Chester admitted that he participated in five murders during which at least one member of the conspiracy discharged a firearm, including the murder of Devonte Monroe on August 19, 2017, the murder of Carols Jones on August 28, 2017, the murder of Diamante Howard on April 21, 2018, the murder of Darius Mason on July 29, 2018, and the murder of Corey Moseley on December 31, 2018.  In addition, Chester participated in an attempted murder on April 4, 2018 and on May 1, 2018 was found with the firearm which is a ballistics match to that attempted murder.  Nesmith admitted that as part of his activities with Triple C, he participated in four attempted murders, including an attempted murder of an individual on February 24, 2019; the attempted murder of Bel Air Road rivals on March 2, 2019; and the attempted murder of two individuals on July 4, 2019.  Chester and Nesmith acknowledged that as part of their activities with Triple C, they agreed to distribute controlled substances, including crack cocaine and that it was reasonably foreseeable to them that members of the conspiracy would commit additional murders, attempted murders, carjackings, and robberies. 

Chester, Nesmith and the government have agreed that, if the Court accepts their pleas, Chester will be sentenced to 20 years in federal prison and Nesmith will be sentenced to 40 years in federal prison.  U.S. District Judge Catherine C. Blake has scheduled sentencing for Chester of October 7, 2022, at 10 a.m.  U.S. District Judge Stephanie A. Gallagher has scheduled sentencing for Nesmith on October 28, 2022, at 12 p.m.                                         

This case was made possible by investigative leads generated from the Bureau of Alcohol, Tobacco, Firearms, and Explosives’ (ATF) National Integrated Ballistic Information Network (NIBIN).  NIBIN is the only national network that allows for the capture and comparison of ballistic evidence to aid in solving and preventing violent crimes involving firearms.  NIBIN is a proven investigative and intelligence tool that can link firearms from multiple crime scenes, allowing law enforcement to quickly disrupt shooting cycles.  For more information on NIBIN, visit https://www.atf.gov/firearms/national-integrated-ballistic-information-network-nibin.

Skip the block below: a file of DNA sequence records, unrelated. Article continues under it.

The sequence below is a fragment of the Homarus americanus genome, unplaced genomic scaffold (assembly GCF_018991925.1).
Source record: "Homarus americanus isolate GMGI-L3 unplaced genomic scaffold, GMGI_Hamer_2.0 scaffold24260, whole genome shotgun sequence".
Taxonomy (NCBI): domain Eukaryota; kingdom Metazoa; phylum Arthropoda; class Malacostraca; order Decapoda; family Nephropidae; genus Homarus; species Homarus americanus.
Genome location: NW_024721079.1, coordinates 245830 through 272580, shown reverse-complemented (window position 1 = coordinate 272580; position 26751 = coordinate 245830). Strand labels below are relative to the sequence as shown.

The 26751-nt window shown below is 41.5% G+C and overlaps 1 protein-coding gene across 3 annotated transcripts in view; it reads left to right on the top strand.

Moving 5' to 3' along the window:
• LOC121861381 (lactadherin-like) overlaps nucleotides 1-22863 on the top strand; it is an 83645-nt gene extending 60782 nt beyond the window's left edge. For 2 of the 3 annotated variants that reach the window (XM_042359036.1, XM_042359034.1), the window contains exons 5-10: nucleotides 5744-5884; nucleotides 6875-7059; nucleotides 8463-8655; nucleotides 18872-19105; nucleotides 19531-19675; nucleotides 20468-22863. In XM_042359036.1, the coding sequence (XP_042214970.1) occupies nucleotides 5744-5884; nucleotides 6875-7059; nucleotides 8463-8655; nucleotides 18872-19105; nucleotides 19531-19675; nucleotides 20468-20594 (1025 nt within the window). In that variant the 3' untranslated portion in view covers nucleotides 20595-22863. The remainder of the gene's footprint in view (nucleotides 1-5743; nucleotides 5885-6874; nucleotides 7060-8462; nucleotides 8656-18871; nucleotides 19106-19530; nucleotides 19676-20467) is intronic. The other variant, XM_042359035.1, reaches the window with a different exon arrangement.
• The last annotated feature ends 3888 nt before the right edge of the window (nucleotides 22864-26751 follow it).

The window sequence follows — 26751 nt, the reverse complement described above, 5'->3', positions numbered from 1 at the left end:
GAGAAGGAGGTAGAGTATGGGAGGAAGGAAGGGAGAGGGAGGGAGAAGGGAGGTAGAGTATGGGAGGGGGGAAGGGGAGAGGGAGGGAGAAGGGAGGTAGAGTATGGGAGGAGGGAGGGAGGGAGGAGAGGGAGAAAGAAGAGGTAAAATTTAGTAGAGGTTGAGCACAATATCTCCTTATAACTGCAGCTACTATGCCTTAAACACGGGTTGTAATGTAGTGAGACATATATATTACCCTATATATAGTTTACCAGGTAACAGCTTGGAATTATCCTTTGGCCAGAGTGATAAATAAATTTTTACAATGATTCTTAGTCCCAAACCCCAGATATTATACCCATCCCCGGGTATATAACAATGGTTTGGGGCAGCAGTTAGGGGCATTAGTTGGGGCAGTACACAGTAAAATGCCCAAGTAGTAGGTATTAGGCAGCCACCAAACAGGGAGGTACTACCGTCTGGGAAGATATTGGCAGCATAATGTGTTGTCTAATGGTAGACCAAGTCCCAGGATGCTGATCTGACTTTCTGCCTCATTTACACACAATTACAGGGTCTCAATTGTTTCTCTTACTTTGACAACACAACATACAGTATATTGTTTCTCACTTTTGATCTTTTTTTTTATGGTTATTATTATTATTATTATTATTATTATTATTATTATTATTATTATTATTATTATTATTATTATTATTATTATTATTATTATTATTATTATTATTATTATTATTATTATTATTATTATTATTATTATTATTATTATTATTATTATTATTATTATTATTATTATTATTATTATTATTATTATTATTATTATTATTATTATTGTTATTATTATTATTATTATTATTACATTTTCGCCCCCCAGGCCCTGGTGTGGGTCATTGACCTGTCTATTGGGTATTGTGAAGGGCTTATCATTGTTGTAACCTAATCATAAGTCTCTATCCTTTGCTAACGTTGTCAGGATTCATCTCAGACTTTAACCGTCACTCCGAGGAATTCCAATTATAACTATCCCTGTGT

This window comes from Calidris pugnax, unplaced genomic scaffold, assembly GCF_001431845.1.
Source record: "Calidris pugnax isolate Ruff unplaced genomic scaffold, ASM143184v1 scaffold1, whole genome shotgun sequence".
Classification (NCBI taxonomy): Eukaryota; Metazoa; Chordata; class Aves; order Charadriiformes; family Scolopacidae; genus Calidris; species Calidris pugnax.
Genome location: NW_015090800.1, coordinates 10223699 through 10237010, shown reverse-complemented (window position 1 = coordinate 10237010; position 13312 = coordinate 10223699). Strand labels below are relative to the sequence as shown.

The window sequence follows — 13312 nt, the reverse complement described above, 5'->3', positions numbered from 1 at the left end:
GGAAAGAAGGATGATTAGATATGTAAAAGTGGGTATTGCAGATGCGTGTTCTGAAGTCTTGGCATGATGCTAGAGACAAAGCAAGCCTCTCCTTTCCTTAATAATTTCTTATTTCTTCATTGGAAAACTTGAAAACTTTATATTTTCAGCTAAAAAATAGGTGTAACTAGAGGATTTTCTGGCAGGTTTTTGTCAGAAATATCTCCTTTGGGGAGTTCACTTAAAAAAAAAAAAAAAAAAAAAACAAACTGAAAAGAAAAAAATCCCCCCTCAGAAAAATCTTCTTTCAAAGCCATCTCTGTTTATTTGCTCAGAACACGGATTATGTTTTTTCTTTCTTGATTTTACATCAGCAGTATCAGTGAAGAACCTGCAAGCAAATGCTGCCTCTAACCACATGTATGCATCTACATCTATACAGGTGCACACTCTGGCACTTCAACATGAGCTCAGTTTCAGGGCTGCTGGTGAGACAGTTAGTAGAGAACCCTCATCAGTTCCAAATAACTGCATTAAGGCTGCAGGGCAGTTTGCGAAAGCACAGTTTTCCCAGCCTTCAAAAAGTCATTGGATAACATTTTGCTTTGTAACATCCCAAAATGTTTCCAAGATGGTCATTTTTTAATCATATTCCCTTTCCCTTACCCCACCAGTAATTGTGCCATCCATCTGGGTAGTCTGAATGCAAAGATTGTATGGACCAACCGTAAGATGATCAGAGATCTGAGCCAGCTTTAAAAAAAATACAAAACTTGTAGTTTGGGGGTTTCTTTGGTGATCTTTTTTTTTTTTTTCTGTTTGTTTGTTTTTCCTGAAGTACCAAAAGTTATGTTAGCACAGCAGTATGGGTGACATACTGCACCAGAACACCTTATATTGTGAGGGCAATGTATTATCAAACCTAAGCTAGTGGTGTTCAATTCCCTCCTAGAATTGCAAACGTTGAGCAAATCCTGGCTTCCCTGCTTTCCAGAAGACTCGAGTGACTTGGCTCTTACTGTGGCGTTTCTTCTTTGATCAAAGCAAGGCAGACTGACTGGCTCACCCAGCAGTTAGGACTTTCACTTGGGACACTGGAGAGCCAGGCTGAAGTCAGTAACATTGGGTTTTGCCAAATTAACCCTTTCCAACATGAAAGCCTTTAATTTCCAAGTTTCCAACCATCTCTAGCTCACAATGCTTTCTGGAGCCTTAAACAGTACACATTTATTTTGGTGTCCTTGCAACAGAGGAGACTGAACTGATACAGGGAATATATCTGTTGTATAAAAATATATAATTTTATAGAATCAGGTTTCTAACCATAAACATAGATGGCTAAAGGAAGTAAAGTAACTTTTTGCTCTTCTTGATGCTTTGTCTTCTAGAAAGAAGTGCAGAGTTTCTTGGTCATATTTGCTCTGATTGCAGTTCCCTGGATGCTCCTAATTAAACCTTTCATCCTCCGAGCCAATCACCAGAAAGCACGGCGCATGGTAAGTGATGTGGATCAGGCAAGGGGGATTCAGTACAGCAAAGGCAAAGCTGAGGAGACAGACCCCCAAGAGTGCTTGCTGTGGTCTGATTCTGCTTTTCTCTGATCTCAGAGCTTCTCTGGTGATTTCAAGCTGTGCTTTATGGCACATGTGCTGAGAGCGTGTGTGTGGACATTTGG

This case is part of Project Safe Neighborhoods (PSN), a program bringing together all levels of law enforcement and the communities they serve to reduce violent crime and make our neighborhoods safer for everyone.  Project Safe Neighborhoods (PSN) is the centerpiece of the Department of Justice’s violent crime reduction efforts.  PSN is an evidence-based program proven to be effective at reducing violent crime. Through PSN, a broad spectrum of stakeholders work together to identify the most pressing violent crime problems in the community and develop comprehensive solutions to address them. As part of this strategy, PSN focuses enforcement efforts on the most violent offenders and partners with locally based prevention and reentry programs for lasting reductions in crime.

United States Attorney Erek L. Barron commended the ATF and the Baltimore Police Department for their work in these investigations and thanked the FBI and the Office of the Baltimore City State’s Attorney for their assistance in the investigations and prosecution.  Mr. Barron thanked Assistant U.S. Attorney Patricia C. McLane, who is prosecuting these cases.

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Topic(s): 
Project Safe Neighborhoods
Violent Crime
Component(s): 
Contact: 
Alexis Abbott (301) 344-4342
Updated June 29, 2022